Infix
, Postfix
and Prefix
notations are three different but equivalent ways of writing expressions.
It is easiest to demonstrate the differences by looking at examples of operators that take two operands.
X + Y
Operators are written inbetween their operands.
The expression: A * ( B + C ) / D
translates to "Add B
and C
together, multiply the result by A
, then divide by D
to give the final answer."
Infix notation needs extra information to make the order of evaluation of the operators clear:

rules built into the language about operator precedence and associativity

parentheses
( )
to allow users to override these rules
For example, the usual rules for associativity say that we perform operations from left to right, so the
multiplication by A
is assumed to come before the division by D
. Similarly, the usual rules for precedence
say that we perform multiplication and division before we perform addition and subtraction.
X Y +
Operators are written after their operands.
The infix expression given above is equivalent to A B C + * D /
The order of evaluation of operators is
always lefttoright, and brackets cannot be used to change this order. Because the +
is to the left
of the *
in the example above, the addition must be performed before the multiplication.
Operators act on values immediately to the left of them. For example, the +
above uses the B
and C
.
We can add (totally unnecessary) brackets to make this explicit: ( (A (B C +) *) D /)
Thus, the *
uses the two values immediately preceding: A
, and the result of the addition.
Similarly, the /
uses the result of the multiplication and the D
.
+ X Y
Operators are written before their operands.
The expressions given above are equivalent to / * A + B C D
. As for Postfix, brackets are superfluous. However,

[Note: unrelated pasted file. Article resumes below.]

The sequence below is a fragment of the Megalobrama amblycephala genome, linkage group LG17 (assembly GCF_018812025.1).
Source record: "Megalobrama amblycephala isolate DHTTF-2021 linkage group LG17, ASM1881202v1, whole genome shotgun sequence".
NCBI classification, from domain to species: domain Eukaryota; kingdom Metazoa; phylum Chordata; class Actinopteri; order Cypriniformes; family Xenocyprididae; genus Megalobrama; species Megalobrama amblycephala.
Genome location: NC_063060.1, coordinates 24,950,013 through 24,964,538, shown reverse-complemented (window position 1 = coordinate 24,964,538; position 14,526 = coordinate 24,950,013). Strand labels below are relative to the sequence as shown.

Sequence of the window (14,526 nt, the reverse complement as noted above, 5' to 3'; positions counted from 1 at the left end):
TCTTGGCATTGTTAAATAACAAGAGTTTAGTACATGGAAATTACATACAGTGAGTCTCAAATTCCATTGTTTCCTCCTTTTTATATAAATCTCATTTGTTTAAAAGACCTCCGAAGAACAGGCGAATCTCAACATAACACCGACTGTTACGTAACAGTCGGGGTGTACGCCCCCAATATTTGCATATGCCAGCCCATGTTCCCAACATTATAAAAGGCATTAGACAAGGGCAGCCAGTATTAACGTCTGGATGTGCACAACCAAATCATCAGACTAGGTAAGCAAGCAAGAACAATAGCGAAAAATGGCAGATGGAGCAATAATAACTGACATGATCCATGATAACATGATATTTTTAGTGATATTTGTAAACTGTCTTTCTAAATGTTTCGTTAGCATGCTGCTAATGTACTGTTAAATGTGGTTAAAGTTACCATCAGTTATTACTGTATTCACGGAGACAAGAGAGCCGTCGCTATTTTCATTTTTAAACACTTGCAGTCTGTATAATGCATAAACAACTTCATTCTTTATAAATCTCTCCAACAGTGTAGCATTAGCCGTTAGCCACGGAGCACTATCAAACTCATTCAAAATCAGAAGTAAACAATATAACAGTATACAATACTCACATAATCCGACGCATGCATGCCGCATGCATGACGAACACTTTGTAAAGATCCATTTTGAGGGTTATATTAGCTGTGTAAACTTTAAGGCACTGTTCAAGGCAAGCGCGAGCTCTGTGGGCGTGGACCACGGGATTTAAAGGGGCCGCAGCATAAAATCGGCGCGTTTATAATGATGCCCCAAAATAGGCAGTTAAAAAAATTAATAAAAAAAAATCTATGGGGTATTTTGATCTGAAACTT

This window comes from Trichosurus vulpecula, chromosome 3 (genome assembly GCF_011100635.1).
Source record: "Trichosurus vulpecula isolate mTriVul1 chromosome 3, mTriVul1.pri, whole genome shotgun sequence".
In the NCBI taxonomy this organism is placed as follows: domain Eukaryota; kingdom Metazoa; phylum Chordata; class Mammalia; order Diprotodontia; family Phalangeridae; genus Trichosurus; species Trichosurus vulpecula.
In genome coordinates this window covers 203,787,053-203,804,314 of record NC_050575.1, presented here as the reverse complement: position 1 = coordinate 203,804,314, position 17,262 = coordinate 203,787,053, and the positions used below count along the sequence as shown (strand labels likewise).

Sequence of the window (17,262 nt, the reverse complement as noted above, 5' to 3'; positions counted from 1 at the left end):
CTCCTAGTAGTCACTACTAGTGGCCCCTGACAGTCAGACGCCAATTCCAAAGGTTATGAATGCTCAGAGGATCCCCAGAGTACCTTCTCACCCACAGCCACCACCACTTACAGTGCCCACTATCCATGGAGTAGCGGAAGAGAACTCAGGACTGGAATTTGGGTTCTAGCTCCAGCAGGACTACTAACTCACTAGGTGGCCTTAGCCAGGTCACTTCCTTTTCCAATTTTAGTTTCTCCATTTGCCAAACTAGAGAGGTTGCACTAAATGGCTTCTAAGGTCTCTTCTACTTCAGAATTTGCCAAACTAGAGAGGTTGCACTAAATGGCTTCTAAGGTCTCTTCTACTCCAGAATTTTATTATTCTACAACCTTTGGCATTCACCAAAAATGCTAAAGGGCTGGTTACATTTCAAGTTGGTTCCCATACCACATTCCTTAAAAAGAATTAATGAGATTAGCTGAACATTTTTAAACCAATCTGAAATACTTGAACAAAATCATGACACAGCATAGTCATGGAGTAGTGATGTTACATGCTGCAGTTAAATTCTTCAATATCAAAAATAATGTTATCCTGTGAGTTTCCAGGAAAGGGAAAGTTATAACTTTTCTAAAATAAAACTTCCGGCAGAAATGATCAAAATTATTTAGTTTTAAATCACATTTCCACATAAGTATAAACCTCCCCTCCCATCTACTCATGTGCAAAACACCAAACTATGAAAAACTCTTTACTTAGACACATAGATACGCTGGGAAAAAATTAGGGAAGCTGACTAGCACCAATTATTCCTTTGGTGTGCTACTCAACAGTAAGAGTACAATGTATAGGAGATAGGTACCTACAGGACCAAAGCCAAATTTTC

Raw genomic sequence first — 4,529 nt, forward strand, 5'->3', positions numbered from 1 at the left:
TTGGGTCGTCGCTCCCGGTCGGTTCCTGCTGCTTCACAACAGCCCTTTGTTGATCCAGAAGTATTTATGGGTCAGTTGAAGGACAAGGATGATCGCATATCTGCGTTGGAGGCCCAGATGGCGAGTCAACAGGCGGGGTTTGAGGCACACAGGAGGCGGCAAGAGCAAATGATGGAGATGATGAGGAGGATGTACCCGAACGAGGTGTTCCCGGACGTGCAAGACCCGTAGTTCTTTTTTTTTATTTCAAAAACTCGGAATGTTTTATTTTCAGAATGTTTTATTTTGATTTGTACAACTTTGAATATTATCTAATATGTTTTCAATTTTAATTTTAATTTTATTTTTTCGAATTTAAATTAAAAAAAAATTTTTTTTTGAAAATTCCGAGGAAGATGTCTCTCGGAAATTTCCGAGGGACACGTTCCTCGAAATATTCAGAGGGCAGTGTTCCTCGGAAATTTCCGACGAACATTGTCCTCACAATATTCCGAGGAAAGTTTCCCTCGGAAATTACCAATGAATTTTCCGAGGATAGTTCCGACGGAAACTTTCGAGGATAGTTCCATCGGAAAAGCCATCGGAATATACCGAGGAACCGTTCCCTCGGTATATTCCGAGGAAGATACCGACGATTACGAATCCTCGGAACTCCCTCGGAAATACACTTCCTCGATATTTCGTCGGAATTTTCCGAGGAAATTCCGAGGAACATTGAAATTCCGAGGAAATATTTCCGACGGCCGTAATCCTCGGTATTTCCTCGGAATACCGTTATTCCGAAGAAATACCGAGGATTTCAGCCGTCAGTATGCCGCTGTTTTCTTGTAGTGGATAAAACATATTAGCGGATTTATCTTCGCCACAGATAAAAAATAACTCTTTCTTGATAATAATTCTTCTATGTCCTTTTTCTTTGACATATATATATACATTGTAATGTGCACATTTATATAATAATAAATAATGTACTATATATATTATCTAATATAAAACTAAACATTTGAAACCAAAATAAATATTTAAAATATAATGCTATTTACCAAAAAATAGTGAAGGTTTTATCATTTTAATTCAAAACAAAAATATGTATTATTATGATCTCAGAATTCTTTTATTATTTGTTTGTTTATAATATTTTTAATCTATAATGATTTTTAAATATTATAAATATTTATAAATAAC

operators are evaluated lefttoright. Operators act on the two nearest values on the right.
I have again added (totally unnecessary) brackets to make this clear: (/ (* A (+ B C) ) D)
Although Prefix operators are evaluated lefttoright, they use values to their right, and if these values themselves involve computations then this changes the order that the operators have to be evaluated in. In the example above, although the division is the first operator on the left, it acts on the result of the multiplication, and so the multiplication has to happen before the division (and similarly the addition has to happen before the multiplication).
Because Postfix operators use values to their left, any values involving computations will already have been calculated as we go lefttoright, and so the order of evaluation of the operators is not disrupted in the same way as in Prefix expressions.
In all three versions, the operands occur in the same order, and just the operators have to be moved to
keep the meaning correct. (This is particularly important for asymmetric operators like subtraction and
division: A  B
does not mean the same as B  A
; the former is equivalent to A B  or  A B
, the
latter to B A  or  B A
.
Examples:












The most straightforward method is to start by inserting all the implicit brackets that show the order of evaluation:
Infix 
Postfix 
Prefix 
( (A * B) + (C / D)) 
( (A B *) (C D /) +) 
(+ (* A B) (/ C D) ) 
( (A * (B + C) ) / D) 
( (A (B C +) *) D /) 
(/ (* A (+ B C) ) D) 
(A * (B + (C / D) ) ) 
(A (B (C D /) +) *) 
(* A (+ B (/ C D) ) ) 
You can convert directly between these bracketed forms simply by moving the operator
within the brackets e.g. (X + Y)
or (X Y +)
or (+ X Y)
. Repeat this for all the
operators in an expression, and finally remove any superfluous brackets. You can use a
similar trick to convert to and from parse trees  each bracketed triplet of an operator
and its two operands (or subexpressions) corresponds to a node of the tree.
The corresponding parse trees are:
Adapted from: http://www.cs.man.ac.uk/~pjj/cs212/fix.html